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Interview with Ian Cheshire (Part 2)

He uses a French word – métier, meaning job or vocation – to describe what was lacking: an understanding of what essentially the company was about. “We’re in fundamentally the same business round the world, which old Kingfisher probably couldn’t have done because it had electronics [the Comet chain] and Woolworths and all the rest of it. I learnt an awful lot of what to do and what not to do over 12 years, and came in with a reasonably well developed to-do list.”

Two French businesses, Castorama and Brico (more specialist DIY), are now much more closely co-ordinated, as are the UK businesses B&Q and Screwfix. “We’ve completely changed the dynamic there, which everyone now is used to but at the time it was like internecine warfare or dysfunctional sibling rivalry.”

There are obvious gains to be had in terms of efficient sourcing. “If you can put a £4bn business together with a £2bn business, the buying power is significantly different,” he says. “We have extracted a huge chunk of money already in the first year to 18 months. Out of just saying: ‘You know what, on products, fairly mundane stuff like a radiator, a cable for example, copper wire, this stuff is not mission critical. It’s not brand sensitive ... Can we all buy it really cheaply, please, and let’s put the volumes together.’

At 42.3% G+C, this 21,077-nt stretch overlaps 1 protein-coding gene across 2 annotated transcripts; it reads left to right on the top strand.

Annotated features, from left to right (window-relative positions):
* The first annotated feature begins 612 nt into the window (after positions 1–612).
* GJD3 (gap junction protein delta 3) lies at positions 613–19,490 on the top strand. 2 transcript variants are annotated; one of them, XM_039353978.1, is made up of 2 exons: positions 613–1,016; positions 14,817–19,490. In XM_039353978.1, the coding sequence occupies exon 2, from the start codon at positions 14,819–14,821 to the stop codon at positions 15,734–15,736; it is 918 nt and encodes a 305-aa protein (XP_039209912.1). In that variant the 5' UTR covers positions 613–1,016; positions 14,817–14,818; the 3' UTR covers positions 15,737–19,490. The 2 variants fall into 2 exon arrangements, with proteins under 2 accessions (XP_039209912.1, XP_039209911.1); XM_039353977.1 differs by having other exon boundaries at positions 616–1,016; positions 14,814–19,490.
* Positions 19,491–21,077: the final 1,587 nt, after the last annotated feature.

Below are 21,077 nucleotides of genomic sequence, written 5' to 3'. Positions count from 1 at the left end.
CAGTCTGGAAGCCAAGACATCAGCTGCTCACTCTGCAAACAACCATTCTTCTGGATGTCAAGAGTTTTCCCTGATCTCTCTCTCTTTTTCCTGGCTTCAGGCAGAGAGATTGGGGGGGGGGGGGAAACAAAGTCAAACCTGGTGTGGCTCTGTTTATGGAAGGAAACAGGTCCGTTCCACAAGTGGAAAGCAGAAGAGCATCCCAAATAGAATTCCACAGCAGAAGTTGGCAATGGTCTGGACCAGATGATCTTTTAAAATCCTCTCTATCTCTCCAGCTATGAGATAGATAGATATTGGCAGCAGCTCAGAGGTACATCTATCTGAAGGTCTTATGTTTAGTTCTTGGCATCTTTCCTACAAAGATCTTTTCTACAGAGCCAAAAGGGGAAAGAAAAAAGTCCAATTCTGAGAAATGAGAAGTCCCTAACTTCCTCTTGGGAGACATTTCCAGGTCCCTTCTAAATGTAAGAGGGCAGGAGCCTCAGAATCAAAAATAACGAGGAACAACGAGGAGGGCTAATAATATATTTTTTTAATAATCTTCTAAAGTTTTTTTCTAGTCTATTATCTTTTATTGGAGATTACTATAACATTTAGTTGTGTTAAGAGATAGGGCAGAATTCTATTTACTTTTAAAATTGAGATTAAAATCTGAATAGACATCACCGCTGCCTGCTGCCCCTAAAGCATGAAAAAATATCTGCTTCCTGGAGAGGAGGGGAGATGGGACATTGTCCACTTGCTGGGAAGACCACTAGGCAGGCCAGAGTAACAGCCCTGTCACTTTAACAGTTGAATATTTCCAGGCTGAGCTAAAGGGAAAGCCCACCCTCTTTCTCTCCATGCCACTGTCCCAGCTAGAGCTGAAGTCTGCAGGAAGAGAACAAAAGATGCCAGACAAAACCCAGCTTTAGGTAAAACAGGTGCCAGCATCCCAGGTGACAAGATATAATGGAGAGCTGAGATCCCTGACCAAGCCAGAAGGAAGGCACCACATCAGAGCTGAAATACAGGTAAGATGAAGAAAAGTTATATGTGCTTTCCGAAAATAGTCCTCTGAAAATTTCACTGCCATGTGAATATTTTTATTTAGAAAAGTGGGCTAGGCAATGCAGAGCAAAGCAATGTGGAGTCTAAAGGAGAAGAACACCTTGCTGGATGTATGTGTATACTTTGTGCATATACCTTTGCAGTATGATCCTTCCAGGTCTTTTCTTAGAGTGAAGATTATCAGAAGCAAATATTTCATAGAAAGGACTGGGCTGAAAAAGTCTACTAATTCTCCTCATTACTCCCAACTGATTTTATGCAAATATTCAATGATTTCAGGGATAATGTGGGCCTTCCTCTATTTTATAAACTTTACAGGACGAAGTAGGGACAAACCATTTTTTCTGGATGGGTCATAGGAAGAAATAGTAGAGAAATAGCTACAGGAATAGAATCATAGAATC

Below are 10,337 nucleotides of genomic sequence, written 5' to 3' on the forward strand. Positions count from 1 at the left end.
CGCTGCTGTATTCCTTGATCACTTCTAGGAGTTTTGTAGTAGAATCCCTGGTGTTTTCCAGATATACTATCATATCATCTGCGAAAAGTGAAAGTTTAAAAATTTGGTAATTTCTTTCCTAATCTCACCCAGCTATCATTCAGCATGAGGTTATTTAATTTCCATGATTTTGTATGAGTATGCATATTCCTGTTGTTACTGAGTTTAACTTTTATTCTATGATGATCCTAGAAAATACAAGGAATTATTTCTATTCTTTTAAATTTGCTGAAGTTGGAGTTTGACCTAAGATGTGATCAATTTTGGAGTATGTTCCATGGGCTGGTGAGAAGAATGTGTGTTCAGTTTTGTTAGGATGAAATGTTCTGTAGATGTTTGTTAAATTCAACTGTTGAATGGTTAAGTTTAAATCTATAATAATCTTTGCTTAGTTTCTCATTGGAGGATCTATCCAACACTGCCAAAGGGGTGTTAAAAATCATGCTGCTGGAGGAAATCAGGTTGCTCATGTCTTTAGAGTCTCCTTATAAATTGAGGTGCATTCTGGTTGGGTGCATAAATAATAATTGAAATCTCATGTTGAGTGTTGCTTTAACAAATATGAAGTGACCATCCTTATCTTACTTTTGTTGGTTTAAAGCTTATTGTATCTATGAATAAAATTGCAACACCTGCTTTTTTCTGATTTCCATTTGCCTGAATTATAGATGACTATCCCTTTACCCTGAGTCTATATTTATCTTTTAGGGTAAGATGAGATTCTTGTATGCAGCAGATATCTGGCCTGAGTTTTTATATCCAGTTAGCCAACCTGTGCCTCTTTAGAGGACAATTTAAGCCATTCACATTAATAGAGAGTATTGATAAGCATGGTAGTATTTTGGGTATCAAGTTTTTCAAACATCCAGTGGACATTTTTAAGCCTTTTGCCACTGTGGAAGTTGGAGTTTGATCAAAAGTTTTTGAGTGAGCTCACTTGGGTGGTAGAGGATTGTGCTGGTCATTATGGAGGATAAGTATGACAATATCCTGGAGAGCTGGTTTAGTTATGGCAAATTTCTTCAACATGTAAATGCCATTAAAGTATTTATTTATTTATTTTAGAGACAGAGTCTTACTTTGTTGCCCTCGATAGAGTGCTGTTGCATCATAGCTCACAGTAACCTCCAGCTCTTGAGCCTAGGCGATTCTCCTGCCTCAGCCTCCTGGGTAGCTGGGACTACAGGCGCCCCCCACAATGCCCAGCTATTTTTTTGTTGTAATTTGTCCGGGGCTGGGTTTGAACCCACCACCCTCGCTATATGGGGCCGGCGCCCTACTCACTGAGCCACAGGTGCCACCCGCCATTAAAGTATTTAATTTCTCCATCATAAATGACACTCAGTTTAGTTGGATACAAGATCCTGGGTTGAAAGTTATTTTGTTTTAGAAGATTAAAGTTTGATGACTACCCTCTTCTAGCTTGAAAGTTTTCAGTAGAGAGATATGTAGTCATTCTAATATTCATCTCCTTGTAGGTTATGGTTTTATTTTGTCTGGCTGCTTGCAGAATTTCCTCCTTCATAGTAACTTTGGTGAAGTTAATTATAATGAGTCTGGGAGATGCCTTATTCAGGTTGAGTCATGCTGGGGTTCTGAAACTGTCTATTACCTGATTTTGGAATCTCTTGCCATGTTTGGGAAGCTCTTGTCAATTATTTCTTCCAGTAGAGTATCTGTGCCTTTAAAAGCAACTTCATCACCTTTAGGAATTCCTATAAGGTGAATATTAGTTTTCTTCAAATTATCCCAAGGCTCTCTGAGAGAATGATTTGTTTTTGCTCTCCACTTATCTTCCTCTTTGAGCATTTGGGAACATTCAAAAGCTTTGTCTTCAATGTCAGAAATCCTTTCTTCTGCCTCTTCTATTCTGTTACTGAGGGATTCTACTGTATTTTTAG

Although softly spoken and mild-mannered, Mr Cheshire is providing quite radical leadership. With his customers under financial pressure – recent second-quarter results in the UK were disappointing – he sees innovation as vital. “We’re in an industry that I think is in some danger of being somewhat boring,” he says. He has appointed the company’s first group innovation director, “not to sit in an ivory tower in Paddington and say ‘I’ve had a brilliant thought, you guys go and do this’, but to say: ‘Look, there’s lots of ideas, from suppliers, from our own people or others, who’ve got new ways of looking at things. How do we create a funnel of those?’ And it’s not just products, it’s also how might we do things differently.”

Mr Cheshire also wants to see innovation in business formats. Best Buy’s “geek squad” is well worth imitating in the DIY context, he feels. Offering advice on environmental refurbishment of homes could be another big money maker. It doesn’t stop there. “There are projects involved in selling whole kit houses, which we’re testing at the moment in France,” he says.

At the end of June, the company’s top 250 managers met in Barcelona to reinforce the “one company” ethos and consider further business innovations.

Kingfisher now trades in eight countries – as well as the UK and France there is Ireland, Poland, Spain, Russia, Turkey and China. But it is this last market, with all its potential, that has given Mr Cheshire his biggest headache in the job so far.

Source : Andrea Felsted/Stefan Stern -

05 September 2010
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